· When weather conditions permit, the students do go outside to play during recess. Please make sure your child has appropriate clothing to wear outdoors.

· The temperature in the building ranges from classroom to classroom. It is suggested that your child dress in layers so that they can feel comfortable at all times during the school day.

Seasons greetings from the Matawan-Aberdeen Educational Foundation!

Last month, we announced that we had a record breaking number of grant applicants. Thank you to all the teachers that applied this year. Keep using your imagination to ignite your students’ minds and get them excited to learn! After reviewing many interesting grants, we would like to congratulate the following teachers on being this year's grant recipients.

Project Title Teacher(s) School

MAMS Disc 9 Golf Hole Course Nick Vasilenko MAMS
Earth Box STEM Garden Kit Jacqueline Bliss MAMS
Robotics and Java Andrea Dandola-DePaolo MRHS
Kindness “Rocks” Christina Morrissey Ravine Drive
Steel Drum: Real Fun! Lindsey Lorefice MAMS
Tower Gardens in the Classroom JoAnn Layton MAMS
MAMS Goes VR Deana Baumert MAMS
Engineering for Preschoolers Kristy Spagnuolo Cambridge Park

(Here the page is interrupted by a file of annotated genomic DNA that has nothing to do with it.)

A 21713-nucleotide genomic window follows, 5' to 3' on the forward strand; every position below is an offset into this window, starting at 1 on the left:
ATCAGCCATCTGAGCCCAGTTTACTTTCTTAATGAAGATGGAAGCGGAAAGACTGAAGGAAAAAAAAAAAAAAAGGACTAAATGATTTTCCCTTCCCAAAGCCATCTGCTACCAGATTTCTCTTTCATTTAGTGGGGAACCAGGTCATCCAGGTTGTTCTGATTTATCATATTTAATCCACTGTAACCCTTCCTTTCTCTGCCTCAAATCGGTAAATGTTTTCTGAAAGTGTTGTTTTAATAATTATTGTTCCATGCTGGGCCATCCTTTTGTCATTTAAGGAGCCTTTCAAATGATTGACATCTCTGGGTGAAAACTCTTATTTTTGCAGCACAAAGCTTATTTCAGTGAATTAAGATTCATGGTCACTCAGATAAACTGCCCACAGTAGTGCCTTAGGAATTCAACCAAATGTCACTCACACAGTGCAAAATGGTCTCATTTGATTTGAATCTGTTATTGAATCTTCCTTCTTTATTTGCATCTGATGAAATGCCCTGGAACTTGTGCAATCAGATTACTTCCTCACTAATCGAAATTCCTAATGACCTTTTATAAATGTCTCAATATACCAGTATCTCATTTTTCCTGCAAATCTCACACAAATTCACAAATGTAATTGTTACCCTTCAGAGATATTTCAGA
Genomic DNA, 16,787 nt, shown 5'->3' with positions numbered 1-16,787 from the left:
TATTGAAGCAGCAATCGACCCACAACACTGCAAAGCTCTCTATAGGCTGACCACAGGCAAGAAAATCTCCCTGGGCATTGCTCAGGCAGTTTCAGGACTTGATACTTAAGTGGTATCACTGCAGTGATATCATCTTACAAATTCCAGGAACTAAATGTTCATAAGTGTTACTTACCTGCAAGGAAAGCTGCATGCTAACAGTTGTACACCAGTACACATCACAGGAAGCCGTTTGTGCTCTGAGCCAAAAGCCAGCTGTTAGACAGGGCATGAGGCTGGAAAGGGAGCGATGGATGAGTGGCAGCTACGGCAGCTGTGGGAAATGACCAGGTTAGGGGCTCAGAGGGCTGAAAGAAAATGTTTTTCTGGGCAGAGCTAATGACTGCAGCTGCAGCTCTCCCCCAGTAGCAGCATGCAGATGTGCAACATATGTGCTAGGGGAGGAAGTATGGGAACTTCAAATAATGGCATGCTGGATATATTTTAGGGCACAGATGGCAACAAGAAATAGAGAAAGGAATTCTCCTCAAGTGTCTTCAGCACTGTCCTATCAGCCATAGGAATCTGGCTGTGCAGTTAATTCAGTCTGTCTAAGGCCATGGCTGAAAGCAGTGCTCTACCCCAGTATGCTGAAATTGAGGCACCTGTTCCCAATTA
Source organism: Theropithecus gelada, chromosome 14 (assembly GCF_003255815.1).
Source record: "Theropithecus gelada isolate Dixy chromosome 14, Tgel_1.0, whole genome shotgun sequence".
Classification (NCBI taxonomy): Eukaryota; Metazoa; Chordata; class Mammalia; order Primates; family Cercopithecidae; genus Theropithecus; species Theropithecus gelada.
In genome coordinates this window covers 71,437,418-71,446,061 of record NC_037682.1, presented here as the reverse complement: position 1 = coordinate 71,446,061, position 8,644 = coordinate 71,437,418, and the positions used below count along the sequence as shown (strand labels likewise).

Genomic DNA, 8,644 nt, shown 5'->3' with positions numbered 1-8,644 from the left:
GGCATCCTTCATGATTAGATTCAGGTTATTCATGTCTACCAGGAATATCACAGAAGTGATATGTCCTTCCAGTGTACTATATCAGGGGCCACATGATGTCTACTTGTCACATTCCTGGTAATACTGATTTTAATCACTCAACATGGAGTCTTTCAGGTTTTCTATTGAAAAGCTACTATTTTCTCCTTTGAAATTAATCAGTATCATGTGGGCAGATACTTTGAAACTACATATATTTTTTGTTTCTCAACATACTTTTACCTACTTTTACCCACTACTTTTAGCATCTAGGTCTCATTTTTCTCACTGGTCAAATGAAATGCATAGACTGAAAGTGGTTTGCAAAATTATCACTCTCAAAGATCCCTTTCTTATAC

Physics and Philm Daniel Kaplan/ Craig Burfeindt MRHS
Breakout EDU Boxes Laurie Lubniewski MAMS
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Winter Heart Health

Heart Risk Factors During Winter Weather

Some activities such as snow shoveling, walking through heavy wet snow or in a snow drift, downhill and cross-country skiing, snow-boarding, can strain the heart enough to cause a heart attack.

Snow shoveling can be more strenuous than exercising full throttle on a treadmill. While this may not be a problem if an individual is healthy and fit, it can be dangerous if not.

Shoveling, even pushing a heavy snow blower, can cause sudden increase in blood pressure and heart rate, and the cold air can cause constriction of the blood vessel and decrease oxygen to the heart. All these work in concert to increase the work of the heart and trigger a potentially fatal heart attack.

Individuals who are at risk of a heart attack during cold outdoor activities include: